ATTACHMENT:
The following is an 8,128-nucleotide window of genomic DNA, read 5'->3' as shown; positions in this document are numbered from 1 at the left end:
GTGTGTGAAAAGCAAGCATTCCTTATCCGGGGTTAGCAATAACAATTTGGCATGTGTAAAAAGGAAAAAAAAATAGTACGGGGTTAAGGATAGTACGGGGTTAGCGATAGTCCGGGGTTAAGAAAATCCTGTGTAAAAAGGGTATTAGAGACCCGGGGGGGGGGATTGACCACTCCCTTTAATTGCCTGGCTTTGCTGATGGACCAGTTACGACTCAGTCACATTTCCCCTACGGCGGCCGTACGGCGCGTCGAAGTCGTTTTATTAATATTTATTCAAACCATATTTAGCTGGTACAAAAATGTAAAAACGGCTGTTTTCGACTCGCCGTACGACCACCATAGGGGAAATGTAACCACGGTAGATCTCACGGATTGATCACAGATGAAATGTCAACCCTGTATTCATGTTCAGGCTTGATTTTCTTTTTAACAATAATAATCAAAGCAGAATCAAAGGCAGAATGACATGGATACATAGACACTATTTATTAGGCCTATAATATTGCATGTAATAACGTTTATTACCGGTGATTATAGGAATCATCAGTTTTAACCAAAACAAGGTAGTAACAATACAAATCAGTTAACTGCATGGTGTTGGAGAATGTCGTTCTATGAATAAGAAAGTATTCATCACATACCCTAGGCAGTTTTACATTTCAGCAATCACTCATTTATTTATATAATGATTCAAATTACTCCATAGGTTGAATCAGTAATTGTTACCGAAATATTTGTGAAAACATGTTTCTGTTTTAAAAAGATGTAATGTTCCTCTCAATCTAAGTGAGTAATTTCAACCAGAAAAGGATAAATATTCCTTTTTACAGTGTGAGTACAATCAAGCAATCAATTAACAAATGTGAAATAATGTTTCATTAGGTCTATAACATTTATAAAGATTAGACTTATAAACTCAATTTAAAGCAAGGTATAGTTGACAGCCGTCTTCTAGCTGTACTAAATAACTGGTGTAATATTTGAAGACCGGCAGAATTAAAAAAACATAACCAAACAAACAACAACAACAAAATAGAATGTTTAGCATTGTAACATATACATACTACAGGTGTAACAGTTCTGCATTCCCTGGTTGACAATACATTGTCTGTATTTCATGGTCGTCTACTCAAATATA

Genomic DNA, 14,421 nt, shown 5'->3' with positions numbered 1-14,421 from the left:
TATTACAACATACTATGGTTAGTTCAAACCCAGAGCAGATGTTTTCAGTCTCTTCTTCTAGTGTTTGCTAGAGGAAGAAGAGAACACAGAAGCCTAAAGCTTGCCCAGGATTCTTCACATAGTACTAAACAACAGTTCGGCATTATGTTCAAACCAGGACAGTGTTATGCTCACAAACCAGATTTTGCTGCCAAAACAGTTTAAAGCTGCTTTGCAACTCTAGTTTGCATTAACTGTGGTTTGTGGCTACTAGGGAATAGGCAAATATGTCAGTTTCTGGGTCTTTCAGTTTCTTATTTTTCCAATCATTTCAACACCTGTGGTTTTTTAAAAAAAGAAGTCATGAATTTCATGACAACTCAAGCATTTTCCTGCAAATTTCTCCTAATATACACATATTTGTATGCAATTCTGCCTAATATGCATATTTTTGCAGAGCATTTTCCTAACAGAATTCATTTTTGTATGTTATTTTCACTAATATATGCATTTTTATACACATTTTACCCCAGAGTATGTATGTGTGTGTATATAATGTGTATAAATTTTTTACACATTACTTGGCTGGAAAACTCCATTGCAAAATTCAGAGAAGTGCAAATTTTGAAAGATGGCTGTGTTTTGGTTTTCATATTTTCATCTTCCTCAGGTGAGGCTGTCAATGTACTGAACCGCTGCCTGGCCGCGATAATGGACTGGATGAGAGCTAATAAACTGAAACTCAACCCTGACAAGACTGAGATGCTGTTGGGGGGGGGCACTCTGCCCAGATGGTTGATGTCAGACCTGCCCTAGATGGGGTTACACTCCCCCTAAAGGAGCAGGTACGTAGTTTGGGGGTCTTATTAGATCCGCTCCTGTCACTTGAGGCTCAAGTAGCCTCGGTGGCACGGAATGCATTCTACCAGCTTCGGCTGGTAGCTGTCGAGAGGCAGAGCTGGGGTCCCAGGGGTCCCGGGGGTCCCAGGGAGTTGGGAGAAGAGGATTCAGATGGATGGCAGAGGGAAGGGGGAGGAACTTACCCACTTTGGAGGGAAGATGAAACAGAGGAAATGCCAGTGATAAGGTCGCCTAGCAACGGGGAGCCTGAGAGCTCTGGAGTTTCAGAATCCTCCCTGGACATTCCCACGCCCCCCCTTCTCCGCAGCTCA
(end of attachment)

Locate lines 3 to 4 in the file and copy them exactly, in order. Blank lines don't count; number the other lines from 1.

Genomic DNA, 14,421 nt, shown 5'->3' with positions numbered 1-14,421 from the left:
TATTACAACATACTATGGTTAGTTCAAACCCAGAGCAGATGTTTTCAGTCTCTTCTTCTAGTGTTTGCTAGAGGAAGAAGAGAACACAGAAGCCTAAAGCTTGCCCAGGATTCTTCACATAGTACTAAACAACAGTTCGGCATTATGTTCAAACCAGGACAGTGTTATGCTCACAAACCAGATTTTGCTGCCAAAACAGTTTAAAGCTGCTTTGCAACTCTAGTTTGCATTAACTGTGGTTTGTGGCTACTAGGGAATAGGCAAATATGTCAGTTTCTGGGTCTTTCAGTTTCTTATTTTTCCAATCATTTCAACACCTGTGGTTTTTTAAAAAAAGAAGTCATGAATTTCATGACAACTCAAGCATTTTCCTGCAAATTTCTCCTAATATACACATATTTGTATGCAATTCTGCCTAATATGCATATTTTTGCAGAGCATTTTCCTAACAGAATTCATTTTTGTATGTTATTTTCACTAATATATGCATTTTTATACACATTTTACCCCAGAGTATGTATGTGTGTGTATATAATGTGTATAAATTTTTTACACATTACTTGGCTGGAAAACTCCATTGCAAAATTCAGAGAAGTGCAAATTTTGAAAGATGGCTGTGTTTTGGTTTTCATATTTTCATCTTCCTCAGGTGAGGCTGTCAATGTACTGAACCGCTGCCTGGCCGCGATAATGGACTGGATGAGAGCTAATAAACTGAAACTCAACCCTGACAAGACTGAGATGCTGTTGGGGGGGGGCACTCTGCCCAGATGGTTGATGTCAGACCTGCCCTAGATGGGGTTACACTCCCCCTAAAGGAGCAGGTACGTAGTTTGGGGGTCTTATTAGATCCGCTCCTGTCACTTGAGGCTCAAGTAGCCTCGGTGGCACGGAATGCATTCTACCAGCTTCGGCTGGTAGCTGTCGAGAGGCAGAGCTGGGGTCCCAGGGGTCCCGGGGGTCCCAGGGAGTTGGGAGAAGAGGATTCAGATGGATGGCAGAGGGAAGGGGGAGGAACTTACCCACTTTGGAGGGAAGATGAAACAGAGGAAATGCCAGTGATAAGGTCGCCTAGCAACGGGGAGCCTGAGAGCTCTGGAGTTTCAGAATCCTCCCTGGACATTCCCACGCCCCCCCTTCTCCGCAGCTCA